Opposition coalition to form provisional Syrian government
After eight days of talks the Syrian opposition yesterday established a new coalition naming Mouaz al-Khatib, a dissident Muslim preacher, as its head.
The National Coalition of Forces of the Syrian Revolution and Opposition would represent 90 per cent of factions, stated Yasser Tabbara, legal adviser to the team seeking to unite the fractious opposition.
The proposal for the council was put forward by activist Riad Seif in consultation with US ambassador Robert Ford.
Formerly based at the Umayyad Mosque in Damascus, Mr Khatib has the backing of local opposition groups and the Muslim Brotherhood, the most influential rebel faction.
The coalition will establish a provisional government inside Syria, unite local military councils, and form judicial bodies and humanitarian committees.
France has pledged to be the first to recognise the coalition, which seeks financial backing and weapons for its campaign to topple the regime.
Unable to convince other factions to join its ranks and under strong pressure from Qatar and the West to join the new body, the expatriate Syrian National Council was allocated 22 seats in the 60 member leadership. But, determined to remain independent, the council elected its own executive, headed by George Sabra, a Christian.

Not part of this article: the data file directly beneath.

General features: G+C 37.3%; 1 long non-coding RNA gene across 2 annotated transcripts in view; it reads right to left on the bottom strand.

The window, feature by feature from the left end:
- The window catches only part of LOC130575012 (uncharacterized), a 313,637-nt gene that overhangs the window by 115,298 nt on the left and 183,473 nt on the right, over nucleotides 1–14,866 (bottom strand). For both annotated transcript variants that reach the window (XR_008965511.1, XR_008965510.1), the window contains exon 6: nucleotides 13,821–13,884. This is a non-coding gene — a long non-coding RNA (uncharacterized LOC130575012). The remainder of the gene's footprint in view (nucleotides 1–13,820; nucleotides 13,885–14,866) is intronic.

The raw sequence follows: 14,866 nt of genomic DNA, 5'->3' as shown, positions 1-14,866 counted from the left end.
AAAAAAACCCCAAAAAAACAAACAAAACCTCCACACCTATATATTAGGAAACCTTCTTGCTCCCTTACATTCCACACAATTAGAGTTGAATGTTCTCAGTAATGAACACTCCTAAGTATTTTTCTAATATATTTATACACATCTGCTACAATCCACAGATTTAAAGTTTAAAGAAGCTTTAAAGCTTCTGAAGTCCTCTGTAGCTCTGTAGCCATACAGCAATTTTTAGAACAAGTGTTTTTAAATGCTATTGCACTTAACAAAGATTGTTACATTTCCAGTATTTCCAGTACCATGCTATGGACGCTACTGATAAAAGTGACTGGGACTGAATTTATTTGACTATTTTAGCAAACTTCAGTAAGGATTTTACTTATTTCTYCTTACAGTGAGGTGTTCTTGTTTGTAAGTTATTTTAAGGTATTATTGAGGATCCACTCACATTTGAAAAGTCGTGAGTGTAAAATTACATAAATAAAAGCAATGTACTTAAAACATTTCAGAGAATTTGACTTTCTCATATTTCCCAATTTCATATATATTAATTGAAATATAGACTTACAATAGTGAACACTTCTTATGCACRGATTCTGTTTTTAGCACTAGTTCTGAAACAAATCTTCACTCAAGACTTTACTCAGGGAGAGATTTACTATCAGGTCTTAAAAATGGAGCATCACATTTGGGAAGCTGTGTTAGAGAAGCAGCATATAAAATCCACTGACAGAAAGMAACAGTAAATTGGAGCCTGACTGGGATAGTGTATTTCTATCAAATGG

In Syria, air strikes were reported at Douma, 10km north of Damascus, and towns near Aleppo. Syrian troops destroyed a ship carrying rebels on the Euphrates in the northeast while Kurdish militiamen have taken control of three towns near the border with Turkey after fighting flared in the town of Ras al-Ain when rebels moved in on Friday. Helicopters bombed the town and border crossing which rebels have used to bring supplies and arms into Syria.
The army took sections of the Damascus-Aleppo highway although the rebels remain in the town of Maarat al-Numan, a focus of recent fighting.
Israel fired retaliatory tank rounds into Syria for the first time since the 1973 war after a stray mortar struck a guard post in the Golan Heights, and warned that further fire would elicit a strong response.
British defence chief Sir David Richards said “limited” British military intervention in Syria was “something we’ve got to look at” if the humanitarian situation deteriorated or violence affected other countries.